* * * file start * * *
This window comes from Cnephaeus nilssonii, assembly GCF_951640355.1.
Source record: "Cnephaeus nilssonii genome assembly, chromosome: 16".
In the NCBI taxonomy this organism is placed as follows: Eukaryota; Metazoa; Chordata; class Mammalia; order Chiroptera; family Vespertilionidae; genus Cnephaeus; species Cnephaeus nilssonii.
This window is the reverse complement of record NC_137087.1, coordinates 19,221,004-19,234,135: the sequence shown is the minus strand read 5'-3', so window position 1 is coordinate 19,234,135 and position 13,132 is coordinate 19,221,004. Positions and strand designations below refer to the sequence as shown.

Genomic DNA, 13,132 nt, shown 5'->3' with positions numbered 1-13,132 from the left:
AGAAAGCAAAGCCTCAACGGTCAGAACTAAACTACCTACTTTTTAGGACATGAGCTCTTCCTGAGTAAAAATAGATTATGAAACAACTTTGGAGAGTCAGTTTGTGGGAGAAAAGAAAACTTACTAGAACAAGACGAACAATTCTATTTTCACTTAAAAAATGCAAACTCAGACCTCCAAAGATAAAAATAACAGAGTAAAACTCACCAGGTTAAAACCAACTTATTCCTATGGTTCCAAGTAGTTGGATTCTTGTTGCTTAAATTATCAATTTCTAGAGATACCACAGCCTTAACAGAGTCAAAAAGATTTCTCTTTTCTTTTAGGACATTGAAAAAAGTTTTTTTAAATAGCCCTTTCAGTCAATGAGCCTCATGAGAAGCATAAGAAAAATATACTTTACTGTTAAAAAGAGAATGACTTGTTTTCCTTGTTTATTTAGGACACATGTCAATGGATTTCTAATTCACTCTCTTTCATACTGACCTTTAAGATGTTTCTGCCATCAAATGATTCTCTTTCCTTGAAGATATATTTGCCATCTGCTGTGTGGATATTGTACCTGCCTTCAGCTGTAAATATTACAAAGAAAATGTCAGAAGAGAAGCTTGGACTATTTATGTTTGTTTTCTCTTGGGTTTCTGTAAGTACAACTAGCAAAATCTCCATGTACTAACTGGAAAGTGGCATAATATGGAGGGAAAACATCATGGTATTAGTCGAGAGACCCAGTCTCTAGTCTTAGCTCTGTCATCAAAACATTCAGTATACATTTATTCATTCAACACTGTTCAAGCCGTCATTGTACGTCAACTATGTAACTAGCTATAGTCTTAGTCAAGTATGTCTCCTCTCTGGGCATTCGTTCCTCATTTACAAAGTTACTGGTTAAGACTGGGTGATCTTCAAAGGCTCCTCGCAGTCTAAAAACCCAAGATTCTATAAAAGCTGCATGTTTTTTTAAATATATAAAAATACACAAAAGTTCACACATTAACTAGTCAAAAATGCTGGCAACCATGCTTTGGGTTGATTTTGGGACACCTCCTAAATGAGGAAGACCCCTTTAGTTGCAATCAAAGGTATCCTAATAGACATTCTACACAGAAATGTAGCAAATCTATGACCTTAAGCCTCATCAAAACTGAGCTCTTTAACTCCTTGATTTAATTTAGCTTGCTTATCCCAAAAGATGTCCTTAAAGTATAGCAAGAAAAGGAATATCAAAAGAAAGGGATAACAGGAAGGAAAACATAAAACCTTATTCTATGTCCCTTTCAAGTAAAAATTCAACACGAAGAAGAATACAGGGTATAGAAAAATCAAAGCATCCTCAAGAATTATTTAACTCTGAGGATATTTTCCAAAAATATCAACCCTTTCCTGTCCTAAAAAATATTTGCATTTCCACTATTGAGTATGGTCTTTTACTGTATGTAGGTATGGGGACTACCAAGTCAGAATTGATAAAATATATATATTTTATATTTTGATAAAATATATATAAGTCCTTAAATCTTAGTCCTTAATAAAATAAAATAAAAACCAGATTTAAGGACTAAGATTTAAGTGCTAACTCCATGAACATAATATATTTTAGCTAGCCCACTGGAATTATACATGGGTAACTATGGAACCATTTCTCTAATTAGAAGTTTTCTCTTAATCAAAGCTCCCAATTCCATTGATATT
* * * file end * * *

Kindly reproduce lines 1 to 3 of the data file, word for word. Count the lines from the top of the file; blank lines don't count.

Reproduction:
This window comes from Cnephaeus nilssonii, assembly GCF_951640355.1.
Source record: "Cnephaeus nilssonii genome assembly, chromosome: 16".
In the NCBI taxonomy this organism is placed as follows: Eukaryota; Metazoa; Chordata; class Mammalia; order Chiroptera; family Vespertilionidae; genus Cnephaeus; species Cnephaeus nilssonii.